In April, President Obama's Entrepreneurship Summit brought entrepreneurs from Muslim communities around the world to Washington to meet with American counterparts and develop ideas that will lead to real economic growth.  We are pleased that Prime Minister Recep Tayyip Erdogan agreed to host next year's Global Summit to advance the work begun at this year’s summit and showcase the success of Turkey’s economy and its entrepreneurs.  I have also invited the Turkish Industrialists’ and Businessmen’s Association to the Maghreb Entrepreneurship Summit.

At the same time, in our government meetings we continue to address a number of issues of interest to the private sector.  We have discussed our concerns with Turkey's new regulation governing products derived from agricultural biotechnology and the lack of transparency in its development and implementation.  We also continue to discuss Turkey's efforts to gain additional access to the U.S. market for its agricultural products, and we welcome its desire to increase business with the U.S. in third country markets including Iraq, Afghanistan, Pakistan, and Central Asia.  Success in this area will depend on bringing our two private sectors together.  

I have received a warm welcome from our Turkish hosts during my visits to Turkey.  Both sides agree on the objective of achieving concrete, measurable results.  I am encouraged by the increased tempo in our economic relations and look forward to even more active private sector involvement as we continue to grow our economic partnership.  

*Assistant Secretary of State for Economic, Energy and Business Affairs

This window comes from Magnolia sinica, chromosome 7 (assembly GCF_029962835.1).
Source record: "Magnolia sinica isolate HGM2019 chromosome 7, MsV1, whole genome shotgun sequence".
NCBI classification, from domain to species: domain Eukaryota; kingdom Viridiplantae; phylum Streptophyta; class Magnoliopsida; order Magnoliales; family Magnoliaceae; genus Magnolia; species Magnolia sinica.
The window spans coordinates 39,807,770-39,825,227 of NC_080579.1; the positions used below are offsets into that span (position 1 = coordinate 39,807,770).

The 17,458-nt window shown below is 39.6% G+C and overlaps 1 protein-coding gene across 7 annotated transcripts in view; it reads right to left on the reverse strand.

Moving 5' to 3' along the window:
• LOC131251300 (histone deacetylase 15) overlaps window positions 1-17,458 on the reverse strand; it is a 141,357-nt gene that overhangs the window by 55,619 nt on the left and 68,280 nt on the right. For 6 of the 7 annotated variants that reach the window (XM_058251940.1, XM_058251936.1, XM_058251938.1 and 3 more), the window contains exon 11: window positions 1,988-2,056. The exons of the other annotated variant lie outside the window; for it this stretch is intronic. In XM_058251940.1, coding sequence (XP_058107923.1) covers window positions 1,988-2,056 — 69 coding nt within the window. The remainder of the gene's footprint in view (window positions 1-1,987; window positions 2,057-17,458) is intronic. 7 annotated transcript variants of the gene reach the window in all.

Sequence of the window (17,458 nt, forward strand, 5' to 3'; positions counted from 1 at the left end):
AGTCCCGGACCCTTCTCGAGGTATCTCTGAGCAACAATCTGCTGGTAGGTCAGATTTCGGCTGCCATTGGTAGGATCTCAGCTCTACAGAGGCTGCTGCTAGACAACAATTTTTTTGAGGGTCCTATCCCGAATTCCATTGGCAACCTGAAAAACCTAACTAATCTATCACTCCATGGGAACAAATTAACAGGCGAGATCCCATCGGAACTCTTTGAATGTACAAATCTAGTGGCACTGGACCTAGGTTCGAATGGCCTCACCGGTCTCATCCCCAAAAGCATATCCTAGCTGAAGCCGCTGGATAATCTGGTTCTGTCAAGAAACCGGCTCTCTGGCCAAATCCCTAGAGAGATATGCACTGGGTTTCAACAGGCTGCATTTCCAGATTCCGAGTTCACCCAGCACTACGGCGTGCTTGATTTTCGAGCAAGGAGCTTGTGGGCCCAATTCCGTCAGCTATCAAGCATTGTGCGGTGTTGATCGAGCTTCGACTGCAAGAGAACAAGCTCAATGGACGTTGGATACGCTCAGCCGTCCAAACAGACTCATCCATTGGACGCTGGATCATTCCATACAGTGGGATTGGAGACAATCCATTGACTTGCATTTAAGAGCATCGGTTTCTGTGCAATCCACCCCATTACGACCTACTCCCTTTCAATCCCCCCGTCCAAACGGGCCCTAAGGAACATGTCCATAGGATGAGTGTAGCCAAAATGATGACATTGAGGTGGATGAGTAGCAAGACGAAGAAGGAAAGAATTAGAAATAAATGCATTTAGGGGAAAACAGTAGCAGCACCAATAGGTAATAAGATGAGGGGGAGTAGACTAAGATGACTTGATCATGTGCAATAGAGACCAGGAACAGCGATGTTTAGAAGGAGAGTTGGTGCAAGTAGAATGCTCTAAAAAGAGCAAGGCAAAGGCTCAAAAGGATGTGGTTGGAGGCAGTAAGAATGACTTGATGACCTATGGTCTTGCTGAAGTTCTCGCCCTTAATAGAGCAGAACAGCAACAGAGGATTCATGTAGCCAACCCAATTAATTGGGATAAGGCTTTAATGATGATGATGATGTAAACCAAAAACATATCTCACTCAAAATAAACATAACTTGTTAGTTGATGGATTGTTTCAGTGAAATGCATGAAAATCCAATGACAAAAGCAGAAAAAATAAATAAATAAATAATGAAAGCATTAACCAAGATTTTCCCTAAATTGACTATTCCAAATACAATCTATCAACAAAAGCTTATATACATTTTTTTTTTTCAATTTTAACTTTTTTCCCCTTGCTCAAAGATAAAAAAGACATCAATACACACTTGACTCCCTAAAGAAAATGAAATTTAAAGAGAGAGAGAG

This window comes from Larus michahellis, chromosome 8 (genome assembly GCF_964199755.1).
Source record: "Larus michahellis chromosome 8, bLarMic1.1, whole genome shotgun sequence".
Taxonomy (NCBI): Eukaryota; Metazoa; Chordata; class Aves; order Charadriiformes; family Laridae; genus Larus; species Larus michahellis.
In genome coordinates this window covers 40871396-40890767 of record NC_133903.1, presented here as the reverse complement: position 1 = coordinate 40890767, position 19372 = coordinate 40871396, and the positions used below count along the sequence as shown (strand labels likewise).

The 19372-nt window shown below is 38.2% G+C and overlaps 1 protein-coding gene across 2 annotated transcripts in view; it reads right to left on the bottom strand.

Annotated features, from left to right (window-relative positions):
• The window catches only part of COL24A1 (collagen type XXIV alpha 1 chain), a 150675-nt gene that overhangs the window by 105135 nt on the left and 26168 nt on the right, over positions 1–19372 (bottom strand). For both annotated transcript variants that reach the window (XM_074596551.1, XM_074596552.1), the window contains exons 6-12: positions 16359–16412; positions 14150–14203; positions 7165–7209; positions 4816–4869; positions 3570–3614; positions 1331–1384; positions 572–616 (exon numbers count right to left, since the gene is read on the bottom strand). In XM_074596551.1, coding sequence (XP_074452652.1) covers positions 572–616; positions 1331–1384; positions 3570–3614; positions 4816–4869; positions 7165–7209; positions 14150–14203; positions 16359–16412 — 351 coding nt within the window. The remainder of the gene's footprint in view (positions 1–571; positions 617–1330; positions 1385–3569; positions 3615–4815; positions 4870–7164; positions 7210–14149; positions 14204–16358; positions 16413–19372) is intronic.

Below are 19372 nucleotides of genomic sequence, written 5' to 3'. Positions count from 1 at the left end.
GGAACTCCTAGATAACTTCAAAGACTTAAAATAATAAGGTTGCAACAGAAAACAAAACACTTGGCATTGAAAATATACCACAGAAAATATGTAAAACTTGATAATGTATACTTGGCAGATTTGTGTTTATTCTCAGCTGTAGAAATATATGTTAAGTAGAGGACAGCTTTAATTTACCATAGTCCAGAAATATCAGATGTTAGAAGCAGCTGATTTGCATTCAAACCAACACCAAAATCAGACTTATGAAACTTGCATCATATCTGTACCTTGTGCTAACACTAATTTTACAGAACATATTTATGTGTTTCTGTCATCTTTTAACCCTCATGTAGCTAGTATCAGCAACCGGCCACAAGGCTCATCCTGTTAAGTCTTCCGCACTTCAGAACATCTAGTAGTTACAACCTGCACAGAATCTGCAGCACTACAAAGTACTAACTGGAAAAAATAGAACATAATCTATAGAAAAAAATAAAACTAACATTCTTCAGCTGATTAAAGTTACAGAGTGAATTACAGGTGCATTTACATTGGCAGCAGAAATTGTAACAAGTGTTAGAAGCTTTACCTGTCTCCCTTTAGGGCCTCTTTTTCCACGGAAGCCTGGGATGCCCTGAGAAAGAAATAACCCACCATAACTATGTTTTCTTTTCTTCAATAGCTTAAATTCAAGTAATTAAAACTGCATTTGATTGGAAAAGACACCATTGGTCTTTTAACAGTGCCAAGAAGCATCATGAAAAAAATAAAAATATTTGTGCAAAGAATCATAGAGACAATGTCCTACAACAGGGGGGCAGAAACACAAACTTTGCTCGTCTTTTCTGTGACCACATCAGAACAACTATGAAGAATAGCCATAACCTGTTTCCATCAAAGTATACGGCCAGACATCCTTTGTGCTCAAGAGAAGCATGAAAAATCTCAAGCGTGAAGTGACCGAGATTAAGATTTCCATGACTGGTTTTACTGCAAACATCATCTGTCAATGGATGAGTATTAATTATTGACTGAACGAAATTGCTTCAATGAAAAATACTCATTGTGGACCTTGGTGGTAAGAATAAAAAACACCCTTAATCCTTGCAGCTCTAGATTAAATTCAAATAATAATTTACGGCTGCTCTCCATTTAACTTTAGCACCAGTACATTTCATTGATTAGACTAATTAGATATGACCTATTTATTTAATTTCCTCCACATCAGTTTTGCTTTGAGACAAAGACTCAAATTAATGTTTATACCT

Jose W. Fernandez leads the Bureau that is responsible for overseeing work on international trade and investment policy; international finance, development, and debt policy; economic sanctions and combating terrorist financing; international energy security policy; international telecommunications and transportation policies; and support for U.S. businesses and the private sector overseas.

Fernandez came to the State Department after having served as a partner in the New York office of Latham & Watkins, and Global Chair of the firm's Latin America practice.  Fernandez was named one of the "World's Leading Lawyers" by Chambers Global for his M&A and corporate expertise, an "Expert" in International Financial Law Review's "Guide to the World's Leading Project Finance Lawyers", and one of the "World's Leading Privatization Lawyers" by Euromoney Publications. He is recognized as a leading Corporate Finance attorney in the Latin American market in the Chambers Global 2008 legal guide and a leading Latin America attorney in the Chambers U.S. 2008 legal guide. He was featured by Hispanic Business Magazine in its "100 Influentials List" for 2006 and 2007.

Fernandez graduated magna cum laude with high honors from Dartmouth College, earning a bachelors degree in history, and also received an honorary degree from the college. He earned a J.D. from the Columbia University School of Law, where he received the Charles Evans Hughes Prize and a Parker School Certificate of International Law with Honors.
Last modified onSaturday, 06 May 2017 10:07